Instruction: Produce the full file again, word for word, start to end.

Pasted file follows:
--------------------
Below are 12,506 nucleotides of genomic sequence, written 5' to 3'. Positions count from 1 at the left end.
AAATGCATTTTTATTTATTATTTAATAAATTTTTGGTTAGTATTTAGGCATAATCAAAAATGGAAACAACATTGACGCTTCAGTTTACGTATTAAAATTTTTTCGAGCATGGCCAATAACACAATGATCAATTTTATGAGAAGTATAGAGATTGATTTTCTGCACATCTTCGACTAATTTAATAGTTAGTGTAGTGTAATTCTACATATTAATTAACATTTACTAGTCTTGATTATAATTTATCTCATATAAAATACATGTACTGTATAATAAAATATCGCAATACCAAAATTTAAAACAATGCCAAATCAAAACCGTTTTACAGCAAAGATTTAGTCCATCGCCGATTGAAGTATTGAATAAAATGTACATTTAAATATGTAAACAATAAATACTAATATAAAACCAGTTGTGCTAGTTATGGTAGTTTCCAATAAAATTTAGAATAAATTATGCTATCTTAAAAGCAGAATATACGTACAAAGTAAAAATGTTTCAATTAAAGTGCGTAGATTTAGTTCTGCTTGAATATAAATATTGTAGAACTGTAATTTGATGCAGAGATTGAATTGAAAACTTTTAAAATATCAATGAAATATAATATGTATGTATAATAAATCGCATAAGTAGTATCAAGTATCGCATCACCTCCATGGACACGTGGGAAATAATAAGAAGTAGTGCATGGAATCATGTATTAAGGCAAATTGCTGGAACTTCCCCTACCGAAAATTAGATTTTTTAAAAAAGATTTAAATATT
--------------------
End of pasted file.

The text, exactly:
Below are 12,506 nucleotides of genomic sequence, written 5' to 3'. Positions count from 1 at the left end.
AAATGCATTTTTATTTATTATTTAATAAATTTTTGGTTAGTATTTAGGCATAATCAAAAATGGAAACAACATTGACGCTTCAGTTTACGTATTAAAATTTTTTCGAGCATGGCCAATAACACAATGATCAATTTTATGAGAAGTATAGAGATTGATTTTCTGCACATCTTCGACTAATTTAATAGTTAGTGTAGTGTAATTCTACATATTAATTAACATTTACTAGTCTTGATTATAATTTATCTCATATAAAATACATGTACTGTATAATAAAATATCGCAATACCAAAATTTAAAACAATGCCAAATCAAAACCGTTTTACAGCAAAGATTTAGTCCATCGCCGATTGAAGTATTGAATAAAATGTACATTTAAATATGTAAACAATAAATACTAATATAAAACCAGTTGTGCTAGTTATGGTAGTTTCCAATAAAATTTAGAATAAATTATGCTATCTTAAAAGCAGAATATACGTACAAAGTAAAAATGTTTCAATTAAAGTGCGTAGATTTAGTTCTGCTTGAATATAAATATTGTAGAACTGTAATTTGATGCAGAGATTGAATTGAAAACTTTTAAAATATCAATGAAATATAATATGTATGTATAATAAATCGCATAAGTAGTATCAAGTATCGCATCACCTCCATGGACACGTGGGAAATAATAAGAAGTAGTGCATGGAATCATGTATTAAGGCAAATTGCTGGAACTTCCCCTACCGAAAATTAGATTTTTTAAAAAAGATTTAAATATT